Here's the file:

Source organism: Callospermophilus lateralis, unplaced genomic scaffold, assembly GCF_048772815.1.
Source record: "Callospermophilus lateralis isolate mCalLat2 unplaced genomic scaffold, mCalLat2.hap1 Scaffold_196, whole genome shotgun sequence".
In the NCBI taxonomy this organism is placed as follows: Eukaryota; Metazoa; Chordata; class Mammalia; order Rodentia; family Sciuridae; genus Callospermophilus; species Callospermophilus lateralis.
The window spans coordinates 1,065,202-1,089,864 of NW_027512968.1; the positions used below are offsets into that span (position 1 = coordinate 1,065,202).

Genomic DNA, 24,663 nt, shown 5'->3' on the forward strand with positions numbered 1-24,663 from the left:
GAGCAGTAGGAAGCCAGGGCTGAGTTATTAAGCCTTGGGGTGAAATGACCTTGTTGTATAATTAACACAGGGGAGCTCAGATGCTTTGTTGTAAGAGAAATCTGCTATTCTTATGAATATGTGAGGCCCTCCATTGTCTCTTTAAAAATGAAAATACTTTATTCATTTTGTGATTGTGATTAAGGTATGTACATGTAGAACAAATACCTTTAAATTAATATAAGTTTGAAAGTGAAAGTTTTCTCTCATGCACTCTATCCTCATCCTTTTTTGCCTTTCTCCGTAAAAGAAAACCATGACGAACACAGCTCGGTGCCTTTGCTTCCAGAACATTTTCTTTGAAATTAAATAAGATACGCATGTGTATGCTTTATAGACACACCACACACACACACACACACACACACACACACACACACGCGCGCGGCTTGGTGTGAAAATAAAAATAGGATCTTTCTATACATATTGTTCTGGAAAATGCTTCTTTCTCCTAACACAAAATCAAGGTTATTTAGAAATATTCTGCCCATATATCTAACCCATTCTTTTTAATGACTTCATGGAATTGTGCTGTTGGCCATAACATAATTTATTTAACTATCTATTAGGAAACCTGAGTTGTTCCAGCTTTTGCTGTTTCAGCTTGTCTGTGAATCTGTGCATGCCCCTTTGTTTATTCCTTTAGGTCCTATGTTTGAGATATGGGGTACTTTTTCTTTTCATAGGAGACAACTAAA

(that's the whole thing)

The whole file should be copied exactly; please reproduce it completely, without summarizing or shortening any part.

Source organism: Callospermophilus lateralis, unplaced genomic scaffold, assembly GCF_048772815.1.
Source record: "Callospermophilus lateralis isolate mCalLat2 unplaced genomic scaffold, mCalLat2.hap1 Scaffold_196, whole genome shotgun sequence".
In the NCBI taxonomy this organism is placed as follows: Eukaryota; Metazoa; Chordata; class Mammalia; order Rodentia; family Sciuridae; genus Callospermophilus; species Callospermophilus lateralis.
The window spans coordinates 1,065,202-1,089,864 of NW_027512968.1; the positions used below are offsets into that span (position 1 = coordinate 1,065,202).

Genomic DNA, 24,663 nt, shown 5'->3' on the forward strand with positions numbered 1-24,663 from the left:
GAGCAGTAGGAAGCCAGGGCTGAGTTATTAAGCCTTGGGGTGAAATGACCTTGTTGTATAATTAACACAGGGGAGCTCAGATGCTTTGTTGTAAGAGAAATCTGCTATTCTTATGAATATGTGAGGCCCTCCATTGTCTCTTTAAAAATGAAAATACTTTATTCATTTTGTGATTGTGATTAAGGTATGTACATGTAGAACAAATACCTTTAAATTAATATAAGTTTGAAAGTGAAAGTTTTCTCTCATGCACTCTATCCTCATCCTTTTTTGCCTTTCTCCGTAAAAGAAAACCATGACGAACACAGCTCGGTGCCTTTGCTTCCAGAACATTTTCTTTGAAATTAAATAAGATACGCATGTGTATGCTTTATAGACACACCACACACACACACACACACACACACACACACACACACGCGCGCGGCTTGGTGTGAAAATAAAAATAGGATCTTTCTATACATATTGTTCTGGAAAATGCTTCTTTCTCCTAACACAAAATCAAGGTTATTTAGAAATATTCTGCCCATATATCTAACCCATTCTTTTTAATGACTTCATGGAATTGTGCTGTTGGCCATAACATAATTTATTTAACTATCTATTAGGAAACCTGAGTTGTTCCAGCTTTTGCTGTTTCAGCTTGTCTGTGAATCTGTGCATGCCCCTTTGTTTATTCCTTTAGGTCCTATGTTTGAGATATGGGGTACTTTTTCTTTTCATAGGAGACAACTAAA